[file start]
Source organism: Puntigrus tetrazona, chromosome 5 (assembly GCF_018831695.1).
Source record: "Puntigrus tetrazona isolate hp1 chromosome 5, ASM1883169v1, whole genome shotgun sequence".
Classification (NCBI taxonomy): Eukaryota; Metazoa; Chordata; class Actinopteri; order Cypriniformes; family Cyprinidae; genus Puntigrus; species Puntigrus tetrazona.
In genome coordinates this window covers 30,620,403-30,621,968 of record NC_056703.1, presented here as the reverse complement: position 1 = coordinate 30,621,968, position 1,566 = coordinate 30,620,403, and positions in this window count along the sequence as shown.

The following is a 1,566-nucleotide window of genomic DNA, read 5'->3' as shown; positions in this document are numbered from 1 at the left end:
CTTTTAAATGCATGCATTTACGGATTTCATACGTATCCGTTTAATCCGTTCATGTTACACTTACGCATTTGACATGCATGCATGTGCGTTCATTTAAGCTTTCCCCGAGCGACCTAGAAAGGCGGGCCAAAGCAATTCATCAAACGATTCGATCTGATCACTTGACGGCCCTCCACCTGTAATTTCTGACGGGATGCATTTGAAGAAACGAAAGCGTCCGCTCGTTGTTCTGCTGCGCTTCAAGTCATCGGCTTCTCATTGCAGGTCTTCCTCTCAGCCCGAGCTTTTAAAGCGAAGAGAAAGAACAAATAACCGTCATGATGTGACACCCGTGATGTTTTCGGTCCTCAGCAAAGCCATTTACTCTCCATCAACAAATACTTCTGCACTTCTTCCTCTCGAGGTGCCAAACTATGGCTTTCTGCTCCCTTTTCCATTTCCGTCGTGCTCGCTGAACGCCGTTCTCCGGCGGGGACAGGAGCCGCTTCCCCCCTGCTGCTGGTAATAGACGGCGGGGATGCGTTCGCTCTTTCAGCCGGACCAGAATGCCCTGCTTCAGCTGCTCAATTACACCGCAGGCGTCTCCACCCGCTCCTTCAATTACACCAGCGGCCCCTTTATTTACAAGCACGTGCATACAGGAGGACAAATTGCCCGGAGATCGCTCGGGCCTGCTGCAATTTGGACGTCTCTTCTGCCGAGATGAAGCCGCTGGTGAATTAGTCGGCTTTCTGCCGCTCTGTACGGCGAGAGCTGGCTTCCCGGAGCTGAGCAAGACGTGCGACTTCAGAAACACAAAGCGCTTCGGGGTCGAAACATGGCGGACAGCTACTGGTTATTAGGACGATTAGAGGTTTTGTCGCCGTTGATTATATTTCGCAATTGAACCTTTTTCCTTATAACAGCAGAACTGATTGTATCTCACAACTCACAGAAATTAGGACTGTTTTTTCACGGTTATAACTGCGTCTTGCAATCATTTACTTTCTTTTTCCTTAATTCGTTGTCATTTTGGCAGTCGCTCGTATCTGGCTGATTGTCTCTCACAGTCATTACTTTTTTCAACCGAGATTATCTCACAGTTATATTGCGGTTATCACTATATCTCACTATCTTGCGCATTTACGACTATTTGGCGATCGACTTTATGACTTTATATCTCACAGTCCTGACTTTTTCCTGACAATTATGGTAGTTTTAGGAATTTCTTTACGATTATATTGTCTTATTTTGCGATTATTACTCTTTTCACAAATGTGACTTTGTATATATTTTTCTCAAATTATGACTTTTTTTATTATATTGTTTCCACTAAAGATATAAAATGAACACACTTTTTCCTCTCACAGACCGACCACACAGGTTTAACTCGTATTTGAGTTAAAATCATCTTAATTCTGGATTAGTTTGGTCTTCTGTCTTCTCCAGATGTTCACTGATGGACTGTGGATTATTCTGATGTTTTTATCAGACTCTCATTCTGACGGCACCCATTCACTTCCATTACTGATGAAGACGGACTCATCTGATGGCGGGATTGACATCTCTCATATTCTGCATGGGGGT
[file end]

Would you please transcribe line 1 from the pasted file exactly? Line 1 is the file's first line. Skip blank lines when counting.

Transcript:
Source organism: Puntigrus tetrazona, chromosome 5 (assembly GCF_018831695.1).